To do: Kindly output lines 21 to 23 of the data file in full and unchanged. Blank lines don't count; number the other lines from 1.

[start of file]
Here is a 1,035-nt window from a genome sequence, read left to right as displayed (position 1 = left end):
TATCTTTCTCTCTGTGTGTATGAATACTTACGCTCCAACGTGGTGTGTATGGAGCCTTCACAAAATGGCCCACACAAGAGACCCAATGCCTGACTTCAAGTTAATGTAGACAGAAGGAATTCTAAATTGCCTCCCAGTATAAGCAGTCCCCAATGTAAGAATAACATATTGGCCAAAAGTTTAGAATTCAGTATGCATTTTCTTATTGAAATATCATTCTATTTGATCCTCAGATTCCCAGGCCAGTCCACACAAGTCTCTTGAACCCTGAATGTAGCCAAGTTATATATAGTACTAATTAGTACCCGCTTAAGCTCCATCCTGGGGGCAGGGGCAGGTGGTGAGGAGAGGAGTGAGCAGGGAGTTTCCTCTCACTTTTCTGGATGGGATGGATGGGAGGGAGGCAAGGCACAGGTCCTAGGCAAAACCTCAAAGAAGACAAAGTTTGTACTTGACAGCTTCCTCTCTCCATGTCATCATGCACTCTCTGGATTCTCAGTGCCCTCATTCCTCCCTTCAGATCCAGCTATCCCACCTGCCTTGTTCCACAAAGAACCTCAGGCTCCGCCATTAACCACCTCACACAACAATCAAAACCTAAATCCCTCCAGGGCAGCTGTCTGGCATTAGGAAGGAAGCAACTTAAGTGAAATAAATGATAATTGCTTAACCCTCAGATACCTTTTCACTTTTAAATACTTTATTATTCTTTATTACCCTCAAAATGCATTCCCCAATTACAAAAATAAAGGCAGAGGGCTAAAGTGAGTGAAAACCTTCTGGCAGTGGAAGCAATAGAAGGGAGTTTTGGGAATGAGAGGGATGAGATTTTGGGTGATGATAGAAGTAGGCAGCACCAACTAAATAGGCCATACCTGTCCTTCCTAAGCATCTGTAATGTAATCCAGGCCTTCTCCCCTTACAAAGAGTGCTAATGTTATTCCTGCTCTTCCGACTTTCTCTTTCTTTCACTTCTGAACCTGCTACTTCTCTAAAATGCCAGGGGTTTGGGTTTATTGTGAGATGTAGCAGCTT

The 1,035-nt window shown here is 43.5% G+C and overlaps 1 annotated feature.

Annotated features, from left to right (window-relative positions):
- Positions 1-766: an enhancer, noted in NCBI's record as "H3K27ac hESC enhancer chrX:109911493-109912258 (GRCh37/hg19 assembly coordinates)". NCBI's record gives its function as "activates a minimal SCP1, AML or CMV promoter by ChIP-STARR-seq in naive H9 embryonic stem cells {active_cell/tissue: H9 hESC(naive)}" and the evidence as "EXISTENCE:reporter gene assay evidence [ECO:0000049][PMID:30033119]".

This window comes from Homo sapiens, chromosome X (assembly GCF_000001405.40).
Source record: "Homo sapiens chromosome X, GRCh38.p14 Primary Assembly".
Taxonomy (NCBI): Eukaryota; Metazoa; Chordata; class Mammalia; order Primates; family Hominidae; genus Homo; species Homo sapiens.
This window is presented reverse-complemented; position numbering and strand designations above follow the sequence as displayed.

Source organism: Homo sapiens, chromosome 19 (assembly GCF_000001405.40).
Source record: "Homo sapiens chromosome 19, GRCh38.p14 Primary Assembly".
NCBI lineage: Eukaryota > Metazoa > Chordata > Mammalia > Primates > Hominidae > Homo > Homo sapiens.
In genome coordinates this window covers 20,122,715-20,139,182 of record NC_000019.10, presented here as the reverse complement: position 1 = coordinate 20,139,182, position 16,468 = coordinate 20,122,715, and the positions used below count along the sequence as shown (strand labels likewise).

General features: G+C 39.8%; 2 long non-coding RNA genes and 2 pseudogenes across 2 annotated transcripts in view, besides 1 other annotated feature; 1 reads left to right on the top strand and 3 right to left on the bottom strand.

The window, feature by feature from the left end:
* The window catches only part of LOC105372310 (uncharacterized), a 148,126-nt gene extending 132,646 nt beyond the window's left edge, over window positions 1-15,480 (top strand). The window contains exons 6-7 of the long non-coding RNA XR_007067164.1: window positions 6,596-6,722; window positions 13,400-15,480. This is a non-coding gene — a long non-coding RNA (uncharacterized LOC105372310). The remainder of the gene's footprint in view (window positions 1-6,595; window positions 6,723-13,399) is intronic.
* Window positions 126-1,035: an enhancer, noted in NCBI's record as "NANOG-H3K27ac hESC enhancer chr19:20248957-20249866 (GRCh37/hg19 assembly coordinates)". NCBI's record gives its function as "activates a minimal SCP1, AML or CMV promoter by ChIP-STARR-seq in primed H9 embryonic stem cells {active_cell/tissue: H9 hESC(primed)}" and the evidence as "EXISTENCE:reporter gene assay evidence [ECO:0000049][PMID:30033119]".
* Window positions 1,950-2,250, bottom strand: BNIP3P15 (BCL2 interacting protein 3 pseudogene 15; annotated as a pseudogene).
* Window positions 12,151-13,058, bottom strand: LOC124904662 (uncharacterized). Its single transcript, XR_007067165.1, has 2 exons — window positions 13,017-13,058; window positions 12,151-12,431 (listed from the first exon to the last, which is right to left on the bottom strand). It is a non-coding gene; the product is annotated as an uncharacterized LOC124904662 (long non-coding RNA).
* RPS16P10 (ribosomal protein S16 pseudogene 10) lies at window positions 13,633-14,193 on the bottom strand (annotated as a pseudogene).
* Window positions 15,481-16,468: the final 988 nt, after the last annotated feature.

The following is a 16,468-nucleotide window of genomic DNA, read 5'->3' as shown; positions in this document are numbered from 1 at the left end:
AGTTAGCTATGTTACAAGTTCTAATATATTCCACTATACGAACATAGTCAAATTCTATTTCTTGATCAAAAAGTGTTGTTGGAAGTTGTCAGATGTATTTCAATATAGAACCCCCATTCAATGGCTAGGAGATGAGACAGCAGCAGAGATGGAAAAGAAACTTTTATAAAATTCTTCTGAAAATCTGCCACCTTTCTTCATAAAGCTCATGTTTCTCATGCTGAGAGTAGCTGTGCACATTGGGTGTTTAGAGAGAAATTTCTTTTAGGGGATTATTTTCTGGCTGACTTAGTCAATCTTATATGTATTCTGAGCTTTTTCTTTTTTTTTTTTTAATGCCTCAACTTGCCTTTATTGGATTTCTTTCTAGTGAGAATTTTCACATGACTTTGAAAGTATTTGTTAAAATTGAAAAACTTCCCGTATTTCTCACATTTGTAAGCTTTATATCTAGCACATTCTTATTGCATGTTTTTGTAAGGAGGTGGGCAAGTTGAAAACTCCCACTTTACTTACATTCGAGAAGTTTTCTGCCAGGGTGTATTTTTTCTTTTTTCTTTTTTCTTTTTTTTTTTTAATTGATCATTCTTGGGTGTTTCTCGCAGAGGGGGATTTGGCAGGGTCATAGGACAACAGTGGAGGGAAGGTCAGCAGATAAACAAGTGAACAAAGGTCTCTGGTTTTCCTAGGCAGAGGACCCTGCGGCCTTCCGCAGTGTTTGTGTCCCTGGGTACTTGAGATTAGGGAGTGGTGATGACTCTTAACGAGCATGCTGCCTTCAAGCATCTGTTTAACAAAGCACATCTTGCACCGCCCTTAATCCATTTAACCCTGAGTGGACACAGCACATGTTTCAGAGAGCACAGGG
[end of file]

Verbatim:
* Window positions 15,481-16,468: the final 988 nt, after the last annotated feature.

The following is a 16,468-nucleotide window of genomic DNA, read 5'->3' as shown; positions in this document are numbered from 1 at the left end:
AGTTAGCTATGTTACAAGTTCTAATATATTCCACTATACGAACATAGTCAAATTCTATTTCTTGATCAAAAAGTGTTGTTGGAAGTTGTCAGATGTATTTCAATATAGAACCCCCATTCAATGGCTAGGAGATGAGACAGCAGCAGAGATGGAAAAGAAACTTTTATAAAATTCTTCTGAAAATCTGCCACCTTTCTTCATAAAGCTCATGTTTCTCATGCTGAGAGTAGCTGTGCACATTGGGTGTTTAGAGAGAAATTTCTTTTAGGGGATTATTTTCTGGCTGACTTAGTCAATCTTATATGTATTCTGAGCTTTTTCTTTTTTTTTTTTTAATGCCTCAACTTGCCTTTATTGGATTTCTTTCTAGTGAGAATTTTCACATGACTTTGAAAGTATTTGTTAAAATTGAAAAACTTCCCGTATTTCTCACATTTGTAAGCTTTATATCTAGCACATTCTTATTGCATGTTTTTGTAAGGAGGTGGGCAAGTTGAAAACTCCCACTTTACTTACATTCGAGAAGTTTTCTGCCAGGGTGTATTTTTTCTTTTTTCTTTTTTCTTTTTTTTTTTTAATTGATCATTCTTGGGTGTTTCTCGCAGAGGGGGATTTGGCAGGGTCATAGGACAACAGTGGAGGGAAGGTCAGCAGATAAACAAGTGAACAAAGGTCTCTGGTTTTCCTAGGCAGAGGACCCTGCGGCCTTCCGCAGTGTTTGTGTCCCTGGGTACTTGAGATTAGGGAGTGGTGATGACTCTTAACGAGCATGCTGCCTTCAAGCATCTGTTTAACAAAGCACATCTTGCACCGCCCTTAATCCATTTAACCCTGAGTGGACACAGCACATGTTTCAGAGAGCACAGGG